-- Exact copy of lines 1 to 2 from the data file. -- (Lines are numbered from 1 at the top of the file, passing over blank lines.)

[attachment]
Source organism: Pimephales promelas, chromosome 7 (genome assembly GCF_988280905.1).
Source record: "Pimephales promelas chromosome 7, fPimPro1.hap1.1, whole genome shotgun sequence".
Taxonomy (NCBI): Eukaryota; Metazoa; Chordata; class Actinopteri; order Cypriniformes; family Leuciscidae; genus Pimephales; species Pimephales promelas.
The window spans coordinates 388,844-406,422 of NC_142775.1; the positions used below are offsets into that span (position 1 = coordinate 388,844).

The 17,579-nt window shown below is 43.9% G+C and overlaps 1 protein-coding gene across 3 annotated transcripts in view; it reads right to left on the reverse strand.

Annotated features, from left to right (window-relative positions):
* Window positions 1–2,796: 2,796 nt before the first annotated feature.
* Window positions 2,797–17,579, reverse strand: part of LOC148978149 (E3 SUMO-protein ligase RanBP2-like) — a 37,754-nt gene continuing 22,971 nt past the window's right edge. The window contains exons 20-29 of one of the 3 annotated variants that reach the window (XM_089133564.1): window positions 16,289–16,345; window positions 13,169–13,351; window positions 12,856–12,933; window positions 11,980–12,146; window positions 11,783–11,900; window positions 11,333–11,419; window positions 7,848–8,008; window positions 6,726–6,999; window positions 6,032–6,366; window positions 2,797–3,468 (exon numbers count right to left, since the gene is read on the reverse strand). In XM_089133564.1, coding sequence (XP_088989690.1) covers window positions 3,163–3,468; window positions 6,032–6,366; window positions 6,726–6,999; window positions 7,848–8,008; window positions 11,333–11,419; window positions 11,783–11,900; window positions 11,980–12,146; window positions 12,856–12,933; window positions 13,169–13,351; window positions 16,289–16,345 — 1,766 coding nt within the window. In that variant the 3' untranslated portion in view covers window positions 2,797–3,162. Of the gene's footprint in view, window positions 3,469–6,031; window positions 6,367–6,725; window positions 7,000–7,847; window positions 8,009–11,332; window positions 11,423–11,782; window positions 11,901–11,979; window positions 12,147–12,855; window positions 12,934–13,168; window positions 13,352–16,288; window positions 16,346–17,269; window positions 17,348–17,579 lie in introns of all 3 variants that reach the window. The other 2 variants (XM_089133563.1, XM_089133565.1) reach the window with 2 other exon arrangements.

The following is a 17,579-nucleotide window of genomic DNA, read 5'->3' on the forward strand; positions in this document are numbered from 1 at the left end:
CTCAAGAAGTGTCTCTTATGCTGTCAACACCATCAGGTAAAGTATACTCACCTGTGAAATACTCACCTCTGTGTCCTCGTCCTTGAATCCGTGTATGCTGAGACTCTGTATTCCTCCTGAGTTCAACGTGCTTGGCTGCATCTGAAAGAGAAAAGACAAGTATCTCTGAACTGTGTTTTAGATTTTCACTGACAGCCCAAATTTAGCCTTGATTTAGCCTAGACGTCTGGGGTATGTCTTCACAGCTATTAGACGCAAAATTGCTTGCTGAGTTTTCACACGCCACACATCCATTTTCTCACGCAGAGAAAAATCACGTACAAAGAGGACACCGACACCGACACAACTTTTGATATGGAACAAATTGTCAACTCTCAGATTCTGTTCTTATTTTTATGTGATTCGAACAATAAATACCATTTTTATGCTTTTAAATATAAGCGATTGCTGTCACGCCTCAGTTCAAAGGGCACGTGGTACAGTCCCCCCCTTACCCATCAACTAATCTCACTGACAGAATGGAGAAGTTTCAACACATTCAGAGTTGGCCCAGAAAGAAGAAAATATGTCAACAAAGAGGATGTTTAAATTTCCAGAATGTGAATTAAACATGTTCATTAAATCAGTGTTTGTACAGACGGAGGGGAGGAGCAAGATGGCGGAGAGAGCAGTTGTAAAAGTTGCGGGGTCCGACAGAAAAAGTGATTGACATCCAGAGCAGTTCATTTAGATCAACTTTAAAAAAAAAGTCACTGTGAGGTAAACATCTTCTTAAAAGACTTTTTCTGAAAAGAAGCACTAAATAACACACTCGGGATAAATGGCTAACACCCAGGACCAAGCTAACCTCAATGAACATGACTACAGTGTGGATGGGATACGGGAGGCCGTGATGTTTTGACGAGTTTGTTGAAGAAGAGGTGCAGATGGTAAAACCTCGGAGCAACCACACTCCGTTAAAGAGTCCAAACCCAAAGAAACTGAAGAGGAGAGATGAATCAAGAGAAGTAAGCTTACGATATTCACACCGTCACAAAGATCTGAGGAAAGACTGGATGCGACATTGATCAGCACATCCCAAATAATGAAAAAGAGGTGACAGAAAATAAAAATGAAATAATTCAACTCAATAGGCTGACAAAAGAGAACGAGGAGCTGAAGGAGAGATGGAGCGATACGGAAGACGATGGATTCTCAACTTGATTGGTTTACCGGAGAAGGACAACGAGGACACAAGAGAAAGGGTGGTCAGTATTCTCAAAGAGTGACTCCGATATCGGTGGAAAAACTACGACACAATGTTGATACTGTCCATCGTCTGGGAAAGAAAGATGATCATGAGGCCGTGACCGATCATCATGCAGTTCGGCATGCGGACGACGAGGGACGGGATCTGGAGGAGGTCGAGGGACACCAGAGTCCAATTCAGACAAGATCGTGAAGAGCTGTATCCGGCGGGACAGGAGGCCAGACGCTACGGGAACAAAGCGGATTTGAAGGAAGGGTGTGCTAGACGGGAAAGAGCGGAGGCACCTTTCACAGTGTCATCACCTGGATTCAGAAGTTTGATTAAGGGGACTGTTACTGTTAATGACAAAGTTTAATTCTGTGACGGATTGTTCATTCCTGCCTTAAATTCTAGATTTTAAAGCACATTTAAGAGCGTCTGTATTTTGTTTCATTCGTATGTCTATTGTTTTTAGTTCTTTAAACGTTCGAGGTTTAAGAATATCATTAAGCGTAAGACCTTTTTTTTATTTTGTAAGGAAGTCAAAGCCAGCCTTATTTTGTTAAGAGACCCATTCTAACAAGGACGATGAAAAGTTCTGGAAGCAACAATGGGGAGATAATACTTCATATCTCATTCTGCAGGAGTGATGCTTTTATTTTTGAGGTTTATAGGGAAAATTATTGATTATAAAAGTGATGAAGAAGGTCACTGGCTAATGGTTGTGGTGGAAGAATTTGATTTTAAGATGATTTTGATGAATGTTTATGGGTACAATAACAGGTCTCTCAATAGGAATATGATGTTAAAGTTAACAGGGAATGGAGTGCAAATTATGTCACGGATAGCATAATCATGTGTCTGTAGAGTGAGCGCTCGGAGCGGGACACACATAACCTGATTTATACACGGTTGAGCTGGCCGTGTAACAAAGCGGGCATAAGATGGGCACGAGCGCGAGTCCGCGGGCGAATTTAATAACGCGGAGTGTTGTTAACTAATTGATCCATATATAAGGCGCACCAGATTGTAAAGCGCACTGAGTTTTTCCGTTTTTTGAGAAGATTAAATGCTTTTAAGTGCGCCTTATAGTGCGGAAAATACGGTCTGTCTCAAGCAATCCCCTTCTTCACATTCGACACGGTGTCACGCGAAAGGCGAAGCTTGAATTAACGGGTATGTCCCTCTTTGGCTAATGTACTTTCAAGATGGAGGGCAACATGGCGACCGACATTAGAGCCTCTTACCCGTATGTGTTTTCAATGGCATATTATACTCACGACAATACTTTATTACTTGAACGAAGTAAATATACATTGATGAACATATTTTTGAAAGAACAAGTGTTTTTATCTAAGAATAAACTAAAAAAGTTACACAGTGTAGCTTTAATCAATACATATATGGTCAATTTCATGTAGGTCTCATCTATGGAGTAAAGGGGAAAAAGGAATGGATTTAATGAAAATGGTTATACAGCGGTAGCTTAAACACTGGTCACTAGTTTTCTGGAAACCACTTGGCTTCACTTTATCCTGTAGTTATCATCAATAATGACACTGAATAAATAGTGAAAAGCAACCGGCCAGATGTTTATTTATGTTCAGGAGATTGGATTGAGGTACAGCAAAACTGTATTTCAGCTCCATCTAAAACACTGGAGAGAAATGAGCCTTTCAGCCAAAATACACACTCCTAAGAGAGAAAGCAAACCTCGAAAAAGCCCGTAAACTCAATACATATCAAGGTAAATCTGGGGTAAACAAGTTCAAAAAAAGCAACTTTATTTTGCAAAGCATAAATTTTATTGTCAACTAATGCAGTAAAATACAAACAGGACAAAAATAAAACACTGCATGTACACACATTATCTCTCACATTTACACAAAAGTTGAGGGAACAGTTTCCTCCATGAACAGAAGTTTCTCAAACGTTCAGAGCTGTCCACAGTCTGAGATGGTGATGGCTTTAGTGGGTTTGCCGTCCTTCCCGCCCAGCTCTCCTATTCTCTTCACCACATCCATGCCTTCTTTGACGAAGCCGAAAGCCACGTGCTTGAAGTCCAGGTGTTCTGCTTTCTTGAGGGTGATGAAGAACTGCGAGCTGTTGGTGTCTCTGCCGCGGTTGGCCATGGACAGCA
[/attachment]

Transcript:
Source organism: Pimephales promelas, chromosome 7 (genome assembly GCF_988280905.1).
Source record: "Pimephales promelas chromosome 7, fPimPro1.hap1.1, whole genome shotgun sequence".